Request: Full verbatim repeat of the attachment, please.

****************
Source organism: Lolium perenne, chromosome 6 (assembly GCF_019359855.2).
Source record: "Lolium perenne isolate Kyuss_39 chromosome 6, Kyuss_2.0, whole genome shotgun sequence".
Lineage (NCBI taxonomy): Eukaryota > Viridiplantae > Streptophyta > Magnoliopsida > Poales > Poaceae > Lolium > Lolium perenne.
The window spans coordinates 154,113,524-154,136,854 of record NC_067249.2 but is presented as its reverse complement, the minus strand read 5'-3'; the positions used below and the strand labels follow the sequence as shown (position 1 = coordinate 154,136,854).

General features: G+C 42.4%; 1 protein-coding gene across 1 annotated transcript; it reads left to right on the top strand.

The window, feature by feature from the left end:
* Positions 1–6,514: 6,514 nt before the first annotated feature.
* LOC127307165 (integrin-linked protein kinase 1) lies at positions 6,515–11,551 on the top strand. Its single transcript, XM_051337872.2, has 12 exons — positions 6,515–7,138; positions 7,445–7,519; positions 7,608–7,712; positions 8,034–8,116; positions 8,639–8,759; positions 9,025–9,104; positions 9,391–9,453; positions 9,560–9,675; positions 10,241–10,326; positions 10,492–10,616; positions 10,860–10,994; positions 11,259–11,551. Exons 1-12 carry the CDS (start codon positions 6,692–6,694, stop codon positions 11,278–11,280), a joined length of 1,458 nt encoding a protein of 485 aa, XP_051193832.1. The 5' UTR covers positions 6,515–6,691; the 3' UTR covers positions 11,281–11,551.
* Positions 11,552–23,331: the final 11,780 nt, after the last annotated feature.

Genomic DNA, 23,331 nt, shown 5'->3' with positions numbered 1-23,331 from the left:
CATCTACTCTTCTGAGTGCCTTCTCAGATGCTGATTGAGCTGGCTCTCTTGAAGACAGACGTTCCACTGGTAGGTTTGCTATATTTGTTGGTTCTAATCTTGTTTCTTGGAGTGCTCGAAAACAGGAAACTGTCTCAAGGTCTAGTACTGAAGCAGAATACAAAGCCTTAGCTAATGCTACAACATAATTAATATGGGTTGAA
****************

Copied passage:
Source organism: Lolium perenne, chromosome 6 (assembly GCF_019359855.2).
Source record: "Lolium perenne isolate Kyuss_39 chromosome 6, Kyuss_2.0, whole genome shotgun sequence".
Lineage (NCBI taxonomy): Eukaryota > Viridiplantae > Streptophyta > Magnoliopsida > Poales > Poaceae > Lolium > Lolium perenne.
The window spans coordinates 154,113,524-154,136,854 of record NC_067249.2 but is presented as its reverse complement, the minus strand read 5'-3'; the positions used below and the strand labels follow the sequence as shown (position 1 = coordinate 154,136,854).

General features: G+C 42.4%; 1 protein-coding gene across 1 annotated transcript; it reads left to right on the top strand.

The window, feature by feature from the left end:
* Positions 1–6,514: 6,514 nt before the first annotated feature.
* LOC127307165 (integrin-linked protein kinase 1) lies at positions 6,515–11,551 on the top strand. Its single transcript, XM_051337872.2, has 12 exons — positions 6,515–7,138; positions 7,445–7,519; positions 7,608–7,712; positions 8,034–8,116; positions 8,639–8,759; positions 9,025–9,104; positions 9,391–9,453; positions 9,560–9,675; positions 10,241–10,326; positions 10,492–10,616; positions 10,860–10,994; positions 11,259–11,551. Exons 1-12 carry the CDS (start codon positions 6,692–6,694, stop codon positions 11,278–11,280), a joined length of 1,458 nt encoding a protein of 485 aa, XP_051193832.1. The 5' UTR covers positions 6,515–6,691; the 3' UTR covers positions 11,281–11,551.
* Positions 11,552–23,331: the final 11,780 nt, after the last annotated feature.

Genomic DNA, 23,331 nt, shown 5'->3' with positions numbered 1-23,331 from the left:
CATCTACTCTTCTGAGTGCCTTCTCAGATGCTGATTGAGCTGGCTCTCTTGAAGACAGACGTTCCACTGGTAGGTTTGCTATATTTGTTGGTTCTAATCTTGTTTCTTGGAGTGCTCGAAAACAGGAAACTGTCTCAAGGTCTAGTACTGAAGCAGAATACAAAGCCTTAGCTAATGCTACAACATAATTAATATGGGTTGAA